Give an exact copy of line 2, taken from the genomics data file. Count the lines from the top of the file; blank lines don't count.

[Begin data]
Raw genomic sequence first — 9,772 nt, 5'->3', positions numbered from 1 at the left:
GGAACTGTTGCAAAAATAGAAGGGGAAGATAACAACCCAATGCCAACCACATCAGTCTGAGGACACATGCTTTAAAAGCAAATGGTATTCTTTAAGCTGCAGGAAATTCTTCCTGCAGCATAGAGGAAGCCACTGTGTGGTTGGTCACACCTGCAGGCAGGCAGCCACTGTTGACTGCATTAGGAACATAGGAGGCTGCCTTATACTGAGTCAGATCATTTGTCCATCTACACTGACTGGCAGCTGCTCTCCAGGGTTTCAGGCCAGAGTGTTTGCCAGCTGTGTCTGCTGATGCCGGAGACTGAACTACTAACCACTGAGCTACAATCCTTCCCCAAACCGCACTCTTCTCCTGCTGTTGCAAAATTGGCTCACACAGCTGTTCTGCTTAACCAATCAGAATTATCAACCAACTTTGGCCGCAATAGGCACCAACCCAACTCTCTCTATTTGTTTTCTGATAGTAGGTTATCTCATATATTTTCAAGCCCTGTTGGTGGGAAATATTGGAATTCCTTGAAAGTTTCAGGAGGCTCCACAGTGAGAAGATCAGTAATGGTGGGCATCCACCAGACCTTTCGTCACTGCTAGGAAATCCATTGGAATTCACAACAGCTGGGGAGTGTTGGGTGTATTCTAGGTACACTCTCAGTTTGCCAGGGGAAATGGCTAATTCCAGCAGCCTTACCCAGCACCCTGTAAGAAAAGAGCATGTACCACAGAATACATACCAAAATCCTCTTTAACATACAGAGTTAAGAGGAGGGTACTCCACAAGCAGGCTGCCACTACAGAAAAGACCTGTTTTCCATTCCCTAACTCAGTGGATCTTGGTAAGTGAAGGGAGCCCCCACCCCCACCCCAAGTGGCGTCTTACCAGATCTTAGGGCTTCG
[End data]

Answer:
GGAACTGTTGCAAAAATAGAAGGGGAAGATAACAACCCAATGCCAACCACATCAGTCTGAGGACACATGCTTTAAAAGCAAATGGTATTCTTTAAGCTGCAGGAAATTCTTCCTGCAGCATAGAGGAAGCCACTGTGTGGTTGGTCACACCTGCAGGCAGGCAGCCACTGTTGACTGCATTAGGAACATAGGAGGCTGCCTTATACTGAGTCAGATCATTTGTCCATCTACACTGACTGGCAGCTGCTCTCCAGGGTTTCAGGCCAGAGTGTTTGCCAGCTGTGTCTGCTGATGCCGGAGACTGAACTACTAACCACTGAGCTACAATCCTTCCCCAAACCGCACTCTTCTCCTGCTGTTGCAAAATTGGCTCACACAGCTGTTCTGCTTAACCAATCAGAATTATCAACCAACTTTGGCCGCAATAGGCACCAACCCAACTCTCTCTATTTGTTTTCTGATAGTAGGTTATCTCATATATTTTCAAGCCCTGTTGGTGGGAAATATTGGAATTCCTTGAAAGTTTCAGGAGGCTCCACAGTGAGAAGATCAGTAATGGTGGGCATCCACCAGACCTTTCGTCACTGCTAGGAAATCCATTGGAATTCACAACAGCTGGGGAGTGTTGGGTGTATTCTAGGTACACTCTCAGTTTGCCAGGGGAAATGGCTAATTCCAGCAGCCTTACCCAGCACCCTGTAAGAAAAGAGCATGTACCACAGAATACATACCAAAATCCTCTTTAACATACAGAGTTAAGAGGAGGGTACTCCACAAGCAGGCTGCCACTACAGAAAAGACCTGTTTTCCATTCCCTAACTCAGTGGATCTTGGTAAGTGAAGGGAGCCCCCACCCCCACCCCAAGTGGCGTCTTACCAGATCTTAGGGCTTCG